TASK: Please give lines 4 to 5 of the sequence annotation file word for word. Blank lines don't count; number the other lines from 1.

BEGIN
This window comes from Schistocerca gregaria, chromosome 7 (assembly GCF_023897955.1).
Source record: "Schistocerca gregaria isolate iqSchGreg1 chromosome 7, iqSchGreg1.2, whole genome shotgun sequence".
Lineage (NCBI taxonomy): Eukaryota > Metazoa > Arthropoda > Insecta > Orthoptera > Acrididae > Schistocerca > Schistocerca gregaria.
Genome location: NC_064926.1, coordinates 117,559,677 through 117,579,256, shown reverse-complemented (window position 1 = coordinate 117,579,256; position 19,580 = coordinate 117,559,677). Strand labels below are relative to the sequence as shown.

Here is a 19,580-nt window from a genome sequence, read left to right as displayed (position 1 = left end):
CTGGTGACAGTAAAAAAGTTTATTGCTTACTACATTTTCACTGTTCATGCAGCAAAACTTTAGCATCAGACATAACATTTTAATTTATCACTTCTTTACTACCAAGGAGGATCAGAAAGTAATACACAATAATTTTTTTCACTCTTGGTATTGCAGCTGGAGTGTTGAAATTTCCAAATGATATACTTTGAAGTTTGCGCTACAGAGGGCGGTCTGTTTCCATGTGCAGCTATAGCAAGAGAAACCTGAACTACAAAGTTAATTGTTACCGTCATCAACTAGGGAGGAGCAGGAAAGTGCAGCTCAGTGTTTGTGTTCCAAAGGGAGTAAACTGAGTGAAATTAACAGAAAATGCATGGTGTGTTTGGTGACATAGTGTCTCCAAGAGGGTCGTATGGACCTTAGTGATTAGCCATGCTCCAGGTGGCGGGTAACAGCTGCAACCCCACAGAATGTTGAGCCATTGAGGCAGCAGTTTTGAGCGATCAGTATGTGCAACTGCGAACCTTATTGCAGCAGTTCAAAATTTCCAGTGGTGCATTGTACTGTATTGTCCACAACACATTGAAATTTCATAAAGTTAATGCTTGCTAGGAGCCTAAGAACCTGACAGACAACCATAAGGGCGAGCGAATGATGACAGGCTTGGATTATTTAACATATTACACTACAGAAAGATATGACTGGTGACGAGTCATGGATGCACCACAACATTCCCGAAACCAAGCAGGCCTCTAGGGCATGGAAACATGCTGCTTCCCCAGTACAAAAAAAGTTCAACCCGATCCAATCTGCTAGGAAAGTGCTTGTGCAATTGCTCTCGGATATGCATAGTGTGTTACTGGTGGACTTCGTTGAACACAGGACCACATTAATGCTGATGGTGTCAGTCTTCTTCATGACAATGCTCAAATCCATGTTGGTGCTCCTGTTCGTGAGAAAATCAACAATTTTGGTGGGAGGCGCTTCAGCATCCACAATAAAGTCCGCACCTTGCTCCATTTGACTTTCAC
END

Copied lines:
Genome location: NC_064926.1, coordinates 117,559,677 through 117,579,256, shown reverse-complemented (window position 1 = coordinate 117,579,256; position 19,580 = coordinate 117,559,677). Strand labels below are relative to the sequence as shown.

Here is a 19,580-nt window from a genome sequence, read left to right as displayed (position 1 = left end):